My engineer’s brain struggles with the fact that I can come up with other rationales for human spaceflight, but they seem somehow squishier than the arguments above — the ones I don’t find very resonant after a little thought. After all, the arguments I described so far seem quantifiable: number of undergraduate degrees awarded in STEM fields. Number of scientific papers written by human spaceflight researchers. Number of commercialized technologies. Maybe the solution is to look at the problem with something other than an engineer’s brain.
I think the purpose of human spaceflight should be to expand human life out into the Solar System.
I also think that the reason we don’t often hear this statement articulated is that spaceflight proponents (especially NASA staff) don’t believe this argument will resonate with the public, but I believe they are wrong about that.
People get invested with spaceflight when the engineers, scientists, and astronauts involved connect spaceflight with human experience. Look at Neil Armstrong’s contemplative words as he took his first steps on the Moon. Look at Chris Hadfield singing “Space Oddity” aboard his own tin can. Look at the engineers at JPL whooping as a robot touches down on Mars. And look at the way these things catch the public eye, in a way that a purely technical accomplishment does not. Human experience has a value all its own — despite seeing the pictures and reading about the scientific results, I still want to ask the surviving Apollo astronauts, what was it like?! No, really, what was it like, on the Moon? I think it is worth having people living and working in space, for the sake of connecting the awesome experience of our cosmos to our humanity, and for creating an enduring example of what humans can achieve when we pull together and decide to build something.
Ultimately, I want to see permanent human habitation in space and on other planets. Beyond the romantic notions, there are some simple economic drivers that ought to push us in that direction. Any economic model that assumes growth, on a finite planet, is going to run into trouble eventually — and considering some of the anticipated resource shortages connected to the climate crisis, that point may come sooner than we think. (For another thing, with the world’s most powerful militaries blindly chasing “capabilities” in a way that brings us ever closer to nuclear war, I’d feel a lot more comfortable for the future of humanity if some of us were outside their reach.) No place that we’ve yet discovered will be as amenable to human life as the Earth, even in the face of climate crisis or asteroid impact, but that fact does not mean that we won’t eventually need to have humans off the Earth’s surface.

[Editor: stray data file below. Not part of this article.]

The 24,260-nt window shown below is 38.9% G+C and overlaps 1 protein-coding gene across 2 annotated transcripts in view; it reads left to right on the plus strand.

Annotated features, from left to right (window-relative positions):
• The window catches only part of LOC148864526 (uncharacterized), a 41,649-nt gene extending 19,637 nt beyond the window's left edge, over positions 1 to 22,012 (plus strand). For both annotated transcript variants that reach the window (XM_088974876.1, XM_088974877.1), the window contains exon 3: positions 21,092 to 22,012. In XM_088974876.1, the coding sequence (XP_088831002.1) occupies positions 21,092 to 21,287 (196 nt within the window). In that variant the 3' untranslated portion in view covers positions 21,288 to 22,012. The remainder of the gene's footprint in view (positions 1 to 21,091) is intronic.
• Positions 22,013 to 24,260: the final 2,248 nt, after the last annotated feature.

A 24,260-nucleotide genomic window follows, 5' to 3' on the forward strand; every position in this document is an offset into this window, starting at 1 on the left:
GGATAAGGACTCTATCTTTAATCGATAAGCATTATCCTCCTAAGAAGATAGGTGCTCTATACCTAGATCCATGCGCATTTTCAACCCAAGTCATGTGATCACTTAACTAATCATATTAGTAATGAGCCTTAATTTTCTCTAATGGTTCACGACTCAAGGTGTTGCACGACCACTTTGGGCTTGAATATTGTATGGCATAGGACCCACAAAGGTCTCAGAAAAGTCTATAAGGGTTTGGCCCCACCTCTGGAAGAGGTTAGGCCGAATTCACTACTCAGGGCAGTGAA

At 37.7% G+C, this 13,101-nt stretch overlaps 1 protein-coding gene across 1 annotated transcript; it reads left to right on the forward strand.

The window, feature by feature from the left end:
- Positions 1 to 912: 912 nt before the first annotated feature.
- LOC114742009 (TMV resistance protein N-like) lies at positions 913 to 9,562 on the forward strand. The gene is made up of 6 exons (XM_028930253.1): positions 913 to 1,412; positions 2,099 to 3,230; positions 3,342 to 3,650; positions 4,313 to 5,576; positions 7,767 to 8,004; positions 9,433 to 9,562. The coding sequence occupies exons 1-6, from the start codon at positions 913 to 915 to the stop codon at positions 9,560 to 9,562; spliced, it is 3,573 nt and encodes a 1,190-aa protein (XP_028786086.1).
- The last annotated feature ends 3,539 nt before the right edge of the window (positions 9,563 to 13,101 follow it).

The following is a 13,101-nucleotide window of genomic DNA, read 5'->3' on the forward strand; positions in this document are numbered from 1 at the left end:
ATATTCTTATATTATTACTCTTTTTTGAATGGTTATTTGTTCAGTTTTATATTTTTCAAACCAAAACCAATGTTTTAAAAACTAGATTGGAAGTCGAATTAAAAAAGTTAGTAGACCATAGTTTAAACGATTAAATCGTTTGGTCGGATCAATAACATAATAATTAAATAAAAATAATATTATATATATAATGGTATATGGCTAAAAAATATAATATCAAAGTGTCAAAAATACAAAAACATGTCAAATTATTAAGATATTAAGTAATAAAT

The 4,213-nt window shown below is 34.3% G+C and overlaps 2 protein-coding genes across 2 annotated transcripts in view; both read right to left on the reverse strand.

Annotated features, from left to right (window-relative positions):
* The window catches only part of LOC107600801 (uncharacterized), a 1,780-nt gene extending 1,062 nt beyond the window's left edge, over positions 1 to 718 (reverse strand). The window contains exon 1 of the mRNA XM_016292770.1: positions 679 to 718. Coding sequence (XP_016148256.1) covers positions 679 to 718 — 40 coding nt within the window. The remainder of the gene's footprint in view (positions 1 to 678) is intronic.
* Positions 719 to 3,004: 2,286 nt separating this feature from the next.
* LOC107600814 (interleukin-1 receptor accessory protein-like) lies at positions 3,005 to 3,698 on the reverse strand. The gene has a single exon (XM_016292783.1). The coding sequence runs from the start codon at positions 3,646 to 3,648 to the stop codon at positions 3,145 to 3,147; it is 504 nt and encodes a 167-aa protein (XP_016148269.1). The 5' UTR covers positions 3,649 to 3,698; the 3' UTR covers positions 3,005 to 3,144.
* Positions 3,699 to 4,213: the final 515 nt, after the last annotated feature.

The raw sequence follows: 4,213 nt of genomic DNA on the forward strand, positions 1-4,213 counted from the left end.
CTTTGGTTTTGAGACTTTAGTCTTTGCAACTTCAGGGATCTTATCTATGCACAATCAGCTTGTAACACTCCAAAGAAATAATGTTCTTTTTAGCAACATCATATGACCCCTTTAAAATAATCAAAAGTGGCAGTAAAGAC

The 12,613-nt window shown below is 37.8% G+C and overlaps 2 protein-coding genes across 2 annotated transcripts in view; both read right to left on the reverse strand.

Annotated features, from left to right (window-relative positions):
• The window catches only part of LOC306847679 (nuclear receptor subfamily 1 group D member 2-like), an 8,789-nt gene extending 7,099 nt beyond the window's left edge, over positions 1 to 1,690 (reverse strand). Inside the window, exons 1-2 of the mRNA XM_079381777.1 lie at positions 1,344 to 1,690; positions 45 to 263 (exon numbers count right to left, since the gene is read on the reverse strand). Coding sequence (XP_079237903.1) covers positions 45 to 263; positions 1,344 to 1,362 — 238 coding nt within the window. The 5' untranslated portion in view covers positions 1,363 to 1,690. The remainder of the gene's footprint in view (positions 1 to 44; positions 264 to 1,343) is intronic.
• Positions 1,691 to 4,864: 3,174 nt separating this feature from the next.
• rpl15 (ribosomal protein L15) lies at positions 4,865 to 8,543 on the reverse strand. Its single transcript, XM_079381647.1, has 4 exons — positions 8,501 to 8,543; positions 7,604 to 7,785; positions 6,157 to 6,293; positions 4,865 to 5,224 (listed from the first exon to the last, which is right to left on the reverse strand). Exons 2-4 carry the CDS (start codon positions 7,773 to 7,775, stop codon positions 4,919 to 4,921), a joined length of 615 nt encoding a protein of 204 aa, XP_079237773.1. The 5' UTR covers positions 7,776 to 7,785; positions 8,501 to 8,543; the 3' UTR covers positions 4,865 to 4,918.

Now, if that’s really the winning justification for human spaceflight — having humans living in space and developing a culture that connects back to people on Earth — then that implies some changes to NASA’s objectives. Instead of having astronauts “learn to live and work in space,” NASA ought to get people actually living and working in space. This brings to light another reason why we may not see human habitation put forward as the reason for human spaceflight: I am asking for a major, concerted effort on NASA’s part; one that emphasizes long-term approaches to human spaceflight and spacecraft at the expense of the Apollo short-term race approach. We should be looking at regular launches to low Earth orbit, major development effort on in-situ resource utilization, designing and building large habitats that are amenable to long-term human life and work, and allowing a great deal of autonomy to the people in space. But, just as it’s nearly impossible for the US government to close unneeded military bases, it’s proven impossible to reorient NASA from the same kinds of work that has been done at each NASA field center for decades, going all the way back to the 1960s.
Which brings us, of course, to the reason why no humans have set foot on the Moon since the Apollo program: politicians like to have NASA, but they don’t like the implications of having NASA do things. Having NASA do things requires allocation (and re-allocation) of resources. They’ve tried to have it both ways, for decades, by splitting the difference. And we’re left trying to justify the space program as it is, with unconvincing arguments, instead of having a rationale behind the total human spaceflight endeavor and building a space program to satisfy that rationale.
Having a resonant driving force behind human spaceflight could help NASA maintain consistent direction in the decades to come. Do I have the winning argument? I really don’t know. But one thing’s for sure: the arguments we’ve been using so far aren’t working very well, if holding human spaceflight to steady progress is the goal.